Decatur Utilities head retiring to Northwest
By Chris Paschenko
email@example.com · 340-2442
Decatur native Kem Carr, who has led the city's utility company for nearly eight years, announced his resignation Wednesday, saying he is going to apple country.
After 24 years at Decatur Utilities, Carr said he is moving to Manson, Wash., where he will be secretary-manager of the Lake Chelan Reclamation District, a utility company providing irrigation, domestic water and sanitary sewer services.
Carr, whose last day as DU general manager is March 23, said he's leaving knowing that DU is financially sound.
"It's good that I'm leaving on a high note," Carr said. "The job will give me new challenges in a part of the country where I want to live and work and retire in."
Manson, with a population of about 3,100, is about 150 miles east of Seattle, Carr said.
Carr, who is eligible for state retirement, announced his decision during a morning Utilities Board meeting. Board member Hugh Hillhouse said Carr will be greatly missed.
"I've known him for a long time, and he's done a lot to make DU a much stronger utility in good financial shape," Hillhouse said. "He's customer oriented and a joy to work with."
Hillhouse said the board will research the general manager's job description and begin looking for candidates "fairly soon."
Carr's announcement surprised Hillhouse and Decatur Mayor Don Kyle.
"I hate to see him go," Kyle said. "But if it's something he's passionate about, I say congratulations on the opportunity."
During the board meeting, Carr said DU's financial outlook is the best it has been in five years.
"I don't see any area we need a rate increase in the next five years with the possible exception of waste-water treatment," Carr said, irrespective of increases passed on from the Tennessee Valley Authority.
Measures to reduce sewage-pipe overflows, including 34 during heavy rain events during the past three months, and odor controls at Ingalls Harbor could escalate waste-water rates, Carr said.
DU is selecting a consultant to critique the situation and propose a solution.
Declining natural gas commodities and DU's success in the futures market have meant 35 percent lower bills for customers during the past three months compared with the same period last year.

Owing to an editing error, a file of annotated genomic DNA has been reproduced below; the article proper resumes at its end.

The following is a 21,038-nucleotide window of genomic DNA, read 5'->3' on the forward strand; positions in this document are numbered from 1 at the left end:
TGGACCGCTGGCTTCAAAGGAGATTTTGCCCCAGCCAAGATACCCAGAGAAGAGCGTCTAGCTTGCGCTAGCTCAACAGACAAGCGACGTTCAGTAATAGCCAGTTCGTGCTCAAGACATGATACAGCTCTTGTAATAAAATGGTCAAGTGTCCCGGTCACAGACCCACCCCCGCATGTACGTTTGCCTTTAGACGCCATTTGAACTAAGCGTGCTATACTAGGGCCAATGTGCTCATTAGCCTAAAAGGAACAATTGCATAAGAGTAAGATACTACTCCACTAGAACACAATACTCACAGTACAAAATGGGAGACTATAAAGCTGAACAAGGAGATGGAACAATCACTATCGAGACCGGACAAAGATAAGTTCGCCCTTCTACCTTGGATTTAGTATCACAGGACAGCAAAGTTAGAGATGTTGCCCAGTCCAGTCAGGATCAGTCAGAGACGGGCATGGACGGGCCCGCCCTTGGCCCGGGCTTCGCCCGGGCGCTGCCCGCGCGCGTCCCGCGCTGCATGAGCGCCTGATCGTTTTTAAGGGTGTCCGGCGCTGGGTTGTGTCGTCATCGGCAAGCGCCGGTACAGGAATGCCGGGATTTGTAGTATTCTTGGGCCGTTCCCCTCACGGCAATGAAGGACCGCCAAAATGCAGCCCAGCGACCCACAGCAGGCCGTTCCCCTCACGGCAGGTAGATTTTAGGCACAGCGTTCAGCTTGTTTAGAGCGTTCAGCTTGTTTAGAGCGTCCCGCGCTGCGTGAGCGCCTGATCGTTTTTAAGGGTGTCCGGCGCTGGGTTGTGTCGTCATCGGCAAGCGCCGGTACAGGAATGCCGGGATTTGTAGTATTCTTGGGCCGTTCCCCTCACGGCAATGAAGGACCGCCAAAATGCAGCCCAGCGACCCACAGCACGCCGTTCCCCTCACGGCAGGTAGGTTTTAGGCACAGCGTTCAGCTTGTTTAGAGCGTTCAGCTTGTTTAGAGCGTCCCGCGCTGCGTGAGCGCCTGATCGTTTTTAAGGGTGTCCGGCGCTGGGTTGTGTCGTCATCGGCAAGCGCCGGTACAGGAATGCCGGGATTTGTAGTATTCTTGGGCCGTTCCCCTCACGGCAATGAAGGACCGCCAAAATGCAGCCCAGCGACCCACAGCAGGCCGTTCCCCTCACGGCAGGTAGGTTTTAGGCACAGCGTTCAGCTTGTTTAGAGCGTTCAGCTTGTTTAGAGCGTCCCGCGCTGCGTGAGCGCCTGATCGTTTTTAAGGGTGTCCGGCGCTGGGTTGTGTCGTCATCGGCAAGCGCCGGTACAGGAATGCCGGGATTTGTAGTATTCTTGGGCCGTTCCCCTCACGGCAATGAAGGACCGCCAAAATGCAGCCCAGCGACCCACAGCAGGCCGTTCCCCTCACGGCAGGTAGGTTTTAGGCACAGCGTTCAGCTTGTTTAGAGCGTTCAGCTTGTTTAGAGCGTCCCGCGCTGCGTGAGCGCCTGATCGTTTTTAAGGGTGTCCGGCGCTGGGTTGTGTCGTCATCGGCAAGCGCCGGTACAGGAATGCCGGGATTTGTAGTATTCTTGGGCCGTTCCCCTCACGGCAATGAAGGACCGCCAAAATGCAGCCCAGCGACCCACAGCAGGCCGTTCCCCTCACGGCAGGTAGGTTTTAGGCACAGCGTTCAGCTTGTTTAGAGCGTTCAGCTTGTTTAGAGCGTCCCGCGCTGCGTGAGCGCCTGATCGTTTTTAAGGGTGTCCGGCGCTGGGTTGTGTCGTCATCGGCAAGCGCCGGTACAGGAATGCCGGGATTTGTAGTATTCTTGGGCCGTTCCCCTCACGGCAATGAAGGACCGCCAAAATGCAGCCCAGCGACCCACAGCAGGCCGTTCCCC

"The commodity rate is still down," Carr said. "And even in January and February, usage was up, but the actual commodity rate was still down from last year."
Customers using the same amount this month as opposed to the same month last year will pay about 35 percent less, Carr said.
"Compare our billed rate with others, and we're much less than others in the state," he said.
One expenditure discussed Wednesday involves replacing a primary transformer station that is about 50 years old.
Stanley Keenum, DU's operational manager, asked the board to authorize up to $40,000 to hire a consultant to study replacing the primary station, which could be a $4.5 million to $6 million project.
"Decatur has three primary stations that TVA feeds electricity," Carr said. "And then we send it to 40 other substations. The transformers are the most costly piece of equipment. We're hiring a consultant to figure out the best long-term fix."
Carr said he is confident the primary station, which carries 100-plus megawatts, will function properly until it is replaced.
"It's such a large capital expenditure," Carr said. "We don't want to spend the money until we have to. It takes quite a long time to build it, and there's quite a backlog."
Keenum said if DU ordered transformers in August, it could be a year before delivery.
The last order of business the board approved was $475,000 to replace or reline about 7,300 feet of clay waste-water pipe.
Gary Borden, DU's gas, water and waste-water manager, said the repair should mitigate some of the 34 overflows the Flint area of U.S. 31 experienced in the past three months.
The total number of sewage overflows for the previous year should be available next month, Carr said.
Carr said he would meet Monday with the City Council to discuss a waste-water issue in Limestone County and the possibility of Decatur restricting sewer extensions to within the city limits.
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